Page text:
Thursday, May 26, 2011

Memories of Mom, 1914 to 2011

SPOKANE -- A short distance from Mt. Nebo Cemetery in Spokane is Fort George Wright where Mom took me and my sister, Claudia shopping at the Post Exchange in about 1945.
Mom was an Army wife when Dad was drafted, serving with the occupation forces in Japan post World War Two. Dad was not amused and Mom must surely have felt stressed raising two children by herself while we all lived with our grandparents and rented out our house on 29th Avenue. With the post war economy Dad tried to figure out a way to support the family, returning for a short time to a retail sales job that he disliked. Dad’s story is similar to the Dana Andrews character in the movie “The Best Years of Our Lives” in that he wound up in the junk business.
We held graveside services Friday at Mt. Nebo in Spokane for Mom, Gertie Zarkin, 96, who died May 20 in a Seattle convalescent facility.
With Mom I could share my joys and some frustrations, including a byline story in the Idaho Statesman or a photo I took of Lucky Peak Reservoir in winter that I was sure was a masterpiece. I enshrined it in a frame from Grand Central that I refinished and mailed to Mom for Mother’s Day. When Mom and Dad left Spokane she gave me the photo with the card pasted to the back. Now it hangs on my living room wall.
Mom at 96 remembered as a child being on a train from Toronto to Spokane and that the soldiers returning from World War One were courteous and attentive to Mom’s family.
Recently Mom would ask: “Are you keeping busy in retirement?” So I had pleasant conversations with Mom when I visited her in Seattle. She was an avid reader and years ago subscribed to the Readers’s Digest book club. She loaned me her books including Betty Macdonald’s “The Egg and I” when I was in grade school, but she would not let me read “Marjorie Morningstar” or “Peyton Place.”
Mom loved the lake and she is pictured here at Spirit Lake, Idaho, in the late 40s where the local movie house showed “Abbott and Costello Meet Frankenstein” which she wouldn’t let us see because scary movies gave us bad dreams. (See post on “Beer Hall Babies”.) Cousins Jan and Stan got to see that movie which my son Mike showed me a couple of years ago. Memories of my Mom.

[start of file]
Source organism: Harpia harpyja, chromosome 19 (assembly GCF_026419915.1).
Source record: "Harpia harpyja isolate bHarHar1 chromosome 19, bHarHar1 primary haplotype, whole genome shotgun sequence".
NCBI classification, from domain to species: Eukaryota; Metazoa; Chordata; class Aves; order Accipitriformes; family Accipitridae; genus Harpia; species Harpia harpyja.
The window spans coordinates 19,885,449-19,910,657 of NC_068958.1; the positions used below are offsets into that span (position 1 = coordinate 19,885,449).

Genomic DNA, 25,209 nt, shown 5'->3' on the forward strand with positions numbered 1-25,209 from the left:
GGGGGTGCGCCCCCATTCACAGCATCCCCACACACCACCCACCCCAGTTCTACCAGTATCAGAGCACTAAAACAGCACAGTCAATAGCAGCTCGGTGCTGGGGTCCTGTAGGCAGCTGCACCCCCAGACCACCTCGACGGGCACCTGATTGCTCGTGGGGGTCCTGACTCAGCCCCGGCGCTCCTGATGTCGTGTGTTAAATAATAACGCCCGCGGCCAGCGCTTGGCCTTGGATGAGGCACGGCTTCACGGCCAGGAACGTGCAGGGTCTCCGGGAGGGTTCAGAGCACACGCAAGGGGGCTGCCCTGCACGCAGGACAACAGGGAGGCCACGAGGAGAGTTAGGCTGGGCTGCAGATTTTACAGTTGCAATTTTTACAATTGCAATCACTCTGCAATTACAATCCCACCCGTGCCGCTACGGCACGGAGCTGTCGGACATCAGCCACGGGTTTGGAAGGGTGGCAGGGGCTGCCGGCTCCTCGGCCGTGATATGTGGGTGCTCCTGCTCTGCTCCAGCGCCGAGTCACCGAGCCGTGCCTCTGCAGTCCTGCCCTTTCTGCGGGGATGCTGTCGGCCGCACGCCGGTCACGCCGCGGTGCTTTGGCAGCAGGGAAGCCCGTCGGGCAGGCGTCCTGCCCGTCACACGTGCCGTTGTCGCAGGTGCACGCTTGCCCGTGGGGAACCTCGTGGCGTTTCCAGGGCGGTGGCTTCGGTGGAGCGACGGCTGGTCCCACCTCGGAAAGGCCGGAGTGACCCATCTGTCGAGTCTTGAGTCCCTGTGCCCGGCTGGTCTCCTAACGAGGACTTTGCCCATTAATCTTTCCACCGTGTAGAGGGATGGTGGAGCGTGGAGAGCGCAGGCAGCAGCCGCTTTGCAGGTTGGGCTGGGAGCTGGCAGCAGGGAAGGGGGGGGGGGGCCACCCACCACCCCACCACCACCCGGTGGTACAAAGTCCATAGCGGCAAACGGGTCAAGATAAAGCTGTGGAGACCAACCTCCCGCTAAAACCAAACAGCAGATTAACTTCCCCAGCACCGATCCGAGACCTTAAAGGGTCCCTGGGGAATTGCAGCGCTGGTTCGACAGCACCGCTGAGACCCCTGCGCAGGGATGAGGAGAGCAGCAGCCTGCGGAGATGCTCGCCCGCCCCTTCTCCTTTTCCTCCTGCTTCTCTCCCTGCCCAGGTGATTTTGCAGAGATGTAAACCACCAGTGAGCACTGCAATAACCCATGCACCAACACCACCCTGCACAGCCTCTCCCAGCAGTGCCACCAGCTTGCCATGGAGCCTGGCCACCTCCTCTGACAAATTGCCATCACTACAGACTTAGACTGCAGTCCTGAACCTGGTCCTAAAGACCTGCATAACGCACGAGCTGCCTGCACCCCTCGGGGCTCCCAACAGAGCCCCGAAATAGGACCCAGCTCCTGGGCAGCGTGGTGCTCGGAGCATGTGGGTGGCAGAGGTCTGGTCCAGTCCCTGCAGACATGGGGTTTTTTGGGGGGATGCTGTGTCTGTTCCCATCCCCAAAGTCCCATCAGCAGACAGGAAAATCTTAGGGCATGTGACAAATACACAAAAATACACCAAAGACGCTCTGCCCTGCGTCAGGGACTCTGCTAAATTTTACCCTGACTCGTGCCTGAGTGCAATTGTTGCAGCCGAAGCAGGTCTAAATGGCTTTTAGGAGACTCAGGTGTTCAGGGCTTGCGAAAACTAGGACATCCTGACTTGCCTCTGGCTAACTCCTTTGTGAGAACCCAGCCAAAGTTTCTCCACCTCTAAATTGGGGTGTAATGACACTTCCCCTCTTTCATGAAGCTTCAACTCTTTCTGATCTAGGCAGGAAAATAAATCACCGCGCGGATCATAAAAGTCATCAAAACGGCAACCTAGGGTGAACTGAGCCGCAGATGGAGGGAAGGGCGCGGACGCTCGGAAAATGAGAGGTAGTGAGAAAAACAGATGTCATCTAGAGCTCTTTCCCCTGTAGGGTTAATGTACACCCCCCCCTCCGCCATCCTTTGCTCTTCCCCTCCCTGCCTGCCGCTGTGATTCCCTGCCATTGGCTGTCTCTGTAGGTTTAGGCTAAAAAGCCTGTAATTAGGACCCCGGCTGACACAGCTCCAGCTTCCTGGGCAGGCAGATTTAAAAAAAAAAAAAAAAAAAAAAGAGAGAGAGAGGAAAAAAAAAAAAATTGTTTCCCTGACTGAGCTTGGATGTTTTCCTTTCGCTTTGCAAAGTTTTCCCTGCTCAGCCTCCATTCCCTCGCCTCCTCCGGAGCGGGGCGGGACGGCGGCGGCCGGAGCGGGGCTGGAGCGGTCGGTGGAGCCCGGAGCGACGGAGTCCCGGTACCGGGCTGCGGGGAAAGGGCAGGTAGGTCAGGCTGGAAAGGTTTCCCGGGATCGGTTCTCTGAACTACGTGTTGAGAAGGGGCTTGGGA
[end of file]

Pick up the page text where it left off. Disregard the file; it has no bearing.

Friday, May 06, 2011

Spokane's Dark Side: Rex Adult Theater

While some prefer to remember Spokane, WA, for its beautiful parks and lovely churches, I have a 55-year-old memory of the notorious Rex Theater on Riverside Avenue. This was too real to be a dream.
To say that the Rex was a BYOB “girlie show” movie house for gentlemen of dubious distinction is being kind. But to a hormonal 15-year-old the lurid poster advertising burlesque queen Patti Waggin in the feature “Too Hot to Handle” was something I never forgot. Not that I could see the movie because it was adults only and I was working. Then again who was going to negotiate with the imposing cashier, one stout tough looking bleached blonde.
For all I knew the publisher of the Spokesman-Review and local ministers could have been Rex regulars but I imagined it was a cheap place to enjoy a bottle of muscatel and take a nap.
Mom and Dad never took us to skid row so how did I find the Rex of my youth? After classes at Lewis and Clark High School, I delivered drugs for a downtown pharmacy and deliveries took me to west Riverside Avenue where I passed by the Rex Theater and saw the lurid poster with a nearly naked Miss Waggin for ADULTS ONLY.
No one will probably ever admit to the existence of the Rex Theater but me.
I realized that this was not a dream but the Waggin movie really existed. As I opened the pages of the movie catalogue I found the movie of my lost youth under the “exploitation” listings. So 55 years later I realize a youthful dream, I buy the DVD and watch THTH. The Rex was real according to the online document, “Washington State Movie Houses,” with 350 seats open from 1949 -59 at 326 Riverside Avenue. It also operated as the New Rex and the El Ray. I was fortunate to grow up in an era where movie houses had character and were distinctive if not colorful, That era lasted about 30 years as theaters were being torn down in the 50s. and 60s.
The DVD is pristine and features comics Harry Savoy and Mannie King, much like Abbott and Costello but with a lot of nauughtiness. (“I’ve got diabetes and you’ve got a couple of lulmps yourself. I went to a gay 90s party. The men were all gay and the women were in their 90s. I’ve never seen a waitress with such big tips”. Cop: “I’ve been pounding my beat for five years.” Comic: And you look it.”
Vegas has made an attempt to revive burlesque with the Absinthe show.
For more on the Paris sensation Ms. Waggin, go to A book is available, “Fan Letters to a Stripper” by Bob Brill.